Individuals want to work with a more diverse workforce who is capable, interested in doing the assigned tasks, and are fully committed to the company’s goals. They also want to know that people are hired based on their ability to fit the company’s culture and to perform the requirements of their position. Some of the latest research indicates that peers can have a greater impact on employee commitment and retention than individual managers. Hiring competent people that will work and play well together impacts employee engagement.

Is the leadership committed to the success of the company and its employees?

Leaders need to lead and support the people that work for them. Employees want to know that their leaders will support them, trust them, and coach and develop them. They want their leaders to be part of building an organization where the work is exciting, fulfilling, and fun, rather than only “engaging” or talking to them from time to time.

Does the company take care of its people?

Employees want to know that the benefits and compensation are fair and commensurate with similar positions in other companies. They want to know that rewards and bonuses are calculated based on contribution and performance and not a system where only a small percentage of people may be recognized and receive a performance bonus based on predetermined norm.

Employee engagement encompasses more than having effective communications skills. Managers and leaders must effectively articulate a clear vision and live the values that are tied to what people do. The quality of the work environment is created by the leader who knows how to speak and treat people with respect and who inspires others to achieve their full potential. Likewise, an effective leader believes in and invests in the development of his or her people and spends the time and money to make growth happen.  REAL Talk leaders know how to hire the right people through the questions they ask and what they come to understand about high potential candidates.  Finally, leaders who are committed to the company and the success of their people speak and act in such a way that there is no doubt about their commitment and what they are trying to achieve. A leader’s ability to hold REAL conversations is critical to all factors that impact employee engagement which ultimately determine the company’s financial success.

Have you been affected by Fake Talk in an organization? Tell me about it!
Photo Credit: Fotolia iQoncept

About The Author

Articles By john-stoker
John Stoker is the author of “Overcoming Fake Talk” and the president of DialogueWORKS, Inc. He has been in organizational development work for over 20 years helping leaders and individual contributors to learn the skills to assist them in achieving superior results. He has experience in the fields of leadership, change management, dialogue, critical thinking, conflict resolution, and emotional intelligence.  »  View Profile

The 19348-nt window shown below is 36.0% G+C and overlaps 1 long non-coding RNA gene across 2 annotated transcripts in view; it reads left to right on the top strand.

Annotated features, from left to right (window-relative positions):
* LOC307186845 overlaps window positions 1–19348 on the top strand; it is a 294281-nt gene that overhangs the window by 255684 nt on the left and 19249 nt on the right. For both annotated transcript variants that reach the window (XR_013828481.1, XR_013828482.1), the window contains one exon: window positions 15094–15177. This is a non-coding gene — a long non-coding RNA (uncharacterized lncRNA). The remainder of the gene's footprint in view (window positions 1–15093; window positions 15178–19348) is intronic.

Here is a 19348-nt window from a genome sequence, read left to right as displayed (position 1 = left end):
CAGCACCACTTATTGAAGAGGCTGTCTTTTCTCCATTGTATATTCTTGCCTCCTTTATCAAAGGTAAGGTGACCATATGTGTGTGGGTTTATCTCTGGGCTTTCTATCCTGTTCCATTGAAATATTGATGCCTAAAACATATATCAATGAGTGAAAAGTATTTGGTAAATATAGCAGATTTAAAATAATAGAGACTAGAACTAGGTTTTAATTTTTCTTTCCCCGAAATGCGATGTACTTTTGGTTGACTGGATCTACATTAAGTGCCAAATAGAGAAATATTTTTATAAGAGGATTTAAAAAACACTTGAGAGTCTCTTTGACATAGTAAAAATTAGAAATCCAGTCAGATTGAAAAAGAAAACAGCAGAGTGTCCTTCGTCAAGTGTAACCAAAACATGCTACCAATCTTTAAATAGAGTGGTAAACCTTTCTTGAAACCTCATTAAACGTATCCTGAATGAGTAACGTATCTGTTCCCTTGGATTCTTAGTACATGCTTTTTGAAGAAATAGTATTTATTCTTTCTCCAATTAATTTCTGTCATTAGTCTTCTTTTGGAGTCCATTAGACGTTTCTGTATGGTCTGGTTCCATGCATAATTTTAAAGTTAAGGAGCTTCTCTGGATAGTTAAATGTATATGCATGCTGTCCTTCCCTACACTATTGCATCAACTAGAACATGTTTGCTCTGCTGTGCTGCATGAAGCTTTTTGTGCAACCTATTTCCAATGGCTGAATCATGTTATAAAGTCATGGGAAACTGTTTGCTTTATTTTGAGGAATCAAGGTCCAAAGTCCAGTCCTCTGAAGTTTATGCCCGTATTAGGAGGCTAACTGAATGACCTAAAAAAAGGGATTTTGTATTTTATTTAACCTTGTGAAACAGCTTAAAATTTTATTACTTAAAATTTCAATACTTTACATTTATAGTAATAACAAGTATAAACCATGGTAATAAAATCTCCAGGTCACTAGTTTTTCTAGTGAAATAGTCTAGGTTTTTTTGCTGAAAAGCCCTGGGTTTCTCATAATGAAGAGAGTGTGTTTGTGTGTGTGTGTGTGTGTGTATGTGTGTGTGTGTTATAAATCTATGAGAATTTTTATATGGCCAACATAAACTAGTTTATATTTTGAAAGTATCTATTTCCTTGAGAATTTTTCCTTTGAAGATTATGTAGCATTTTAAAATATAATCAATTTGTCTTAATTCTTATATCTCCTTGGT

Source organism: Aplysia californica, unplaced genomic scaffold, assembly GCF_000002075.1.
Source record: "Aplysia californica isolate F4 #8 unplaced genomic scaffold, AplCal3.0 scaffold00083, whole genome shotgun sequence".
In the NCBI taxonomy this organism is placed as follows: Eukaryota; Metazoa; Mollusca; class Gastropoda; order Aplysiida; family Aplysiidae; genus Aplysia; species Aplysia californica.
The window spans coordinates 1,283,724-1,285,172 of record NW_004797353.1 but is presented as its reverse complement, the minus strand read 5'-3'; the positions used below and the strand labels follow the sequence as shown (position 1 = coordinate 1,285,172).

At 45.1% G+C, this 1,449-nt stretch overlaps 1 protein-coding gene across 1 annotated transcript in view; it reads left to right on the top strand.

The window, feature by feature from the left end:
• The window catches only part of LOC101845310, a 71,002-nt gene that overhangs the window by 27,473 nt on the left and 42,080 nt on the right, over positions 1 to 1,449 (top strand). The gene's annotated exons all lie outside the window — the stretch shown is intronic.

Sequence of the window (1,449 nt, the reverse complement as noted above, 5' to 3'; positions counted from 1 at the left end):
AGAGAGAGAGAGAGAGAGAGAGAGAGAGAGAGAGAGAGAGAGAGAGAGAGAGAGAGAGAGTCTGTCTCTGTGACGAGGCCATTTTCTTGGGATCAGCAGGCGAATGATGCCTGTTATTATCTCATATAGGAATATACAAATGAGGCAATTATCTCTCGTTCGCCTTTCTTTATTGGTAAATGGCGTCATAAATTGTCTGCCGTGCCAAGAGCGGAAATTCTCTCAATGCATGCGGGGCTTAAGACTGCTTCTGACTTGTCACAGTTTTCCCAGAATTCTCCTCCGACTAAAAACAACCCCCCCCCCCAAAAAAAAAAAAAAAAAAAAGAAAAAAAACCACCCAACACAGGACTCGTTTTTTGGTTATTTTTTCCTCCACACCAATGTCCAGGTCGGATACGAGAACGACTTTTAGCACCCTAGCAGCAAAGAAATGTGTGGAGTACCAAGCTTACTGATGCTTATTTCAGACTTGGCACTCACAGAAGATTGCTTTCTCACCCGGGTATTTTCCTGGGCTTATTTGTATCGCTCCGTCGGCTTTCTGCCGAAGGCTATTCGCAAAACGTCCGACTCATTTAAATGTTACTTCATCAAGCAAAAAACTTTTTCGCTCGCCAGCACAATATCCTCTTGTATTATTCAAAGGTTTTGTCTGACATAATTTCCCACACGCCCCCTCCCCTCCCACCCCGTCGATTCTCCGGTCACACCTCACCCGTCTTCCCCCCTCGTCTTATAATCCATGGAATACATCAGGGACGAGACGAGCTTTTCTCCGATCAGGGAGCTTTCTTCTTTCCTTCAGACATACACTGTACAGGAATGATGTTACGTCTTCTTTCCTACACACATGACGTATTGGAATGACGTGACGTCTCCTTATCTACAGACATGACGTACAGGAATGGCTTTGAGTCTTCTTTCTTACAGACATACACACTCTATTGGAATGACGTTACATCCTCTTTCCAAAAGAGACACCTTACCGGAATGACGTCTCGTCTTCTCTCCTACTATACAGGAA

What People Are Saying

Duncan from Vetter  |  05 Jun 2015  |  Reply

John, you are so right when you say that in most cases, people leave the boss and not the company. Employees need to feel that their work has a purpose, and they can evolve. If the leadership is focused only on the company’s benefits and forgets about the people, it cannot expect outstanding results.

Christian LS  |  10 Jun 2015  |  Reply

Though, it’s been awhile since I’ve had to deal with fake to and ill intended leaders, I just want to say that there’s two types of leaderships positions.

-A boss
-A leaders

A boss is the one who gives out the order and expects his underlings to follow without reasonable accommodations. He/she is a slave driver. A ruler. One that is in a position that more or less, the underlings respect or follow.

I’d say less.

A leader is more leveled and grounded with his following and the pack. He/she listens to his/her followers. Understand their positions. Occasionally steps in their shoes. And is focused on bring you up and making sure you achieve your goals, as well as the pack as a whole.

Unlike a boss, the people underneath a leader are not slaves… they’re legit followers and supports.

With the two, I expect the former to be overthrown, replaced, and banished eventually.
And the latter to be honorably relinquished from his duties, and yet still be amongst his people and forever respected for what he has done.

Personally, like famous entrepreneur Sir. Richard Branson, I choose the style of the later – a leader.

Thanks for the read John. ;)

Christian LS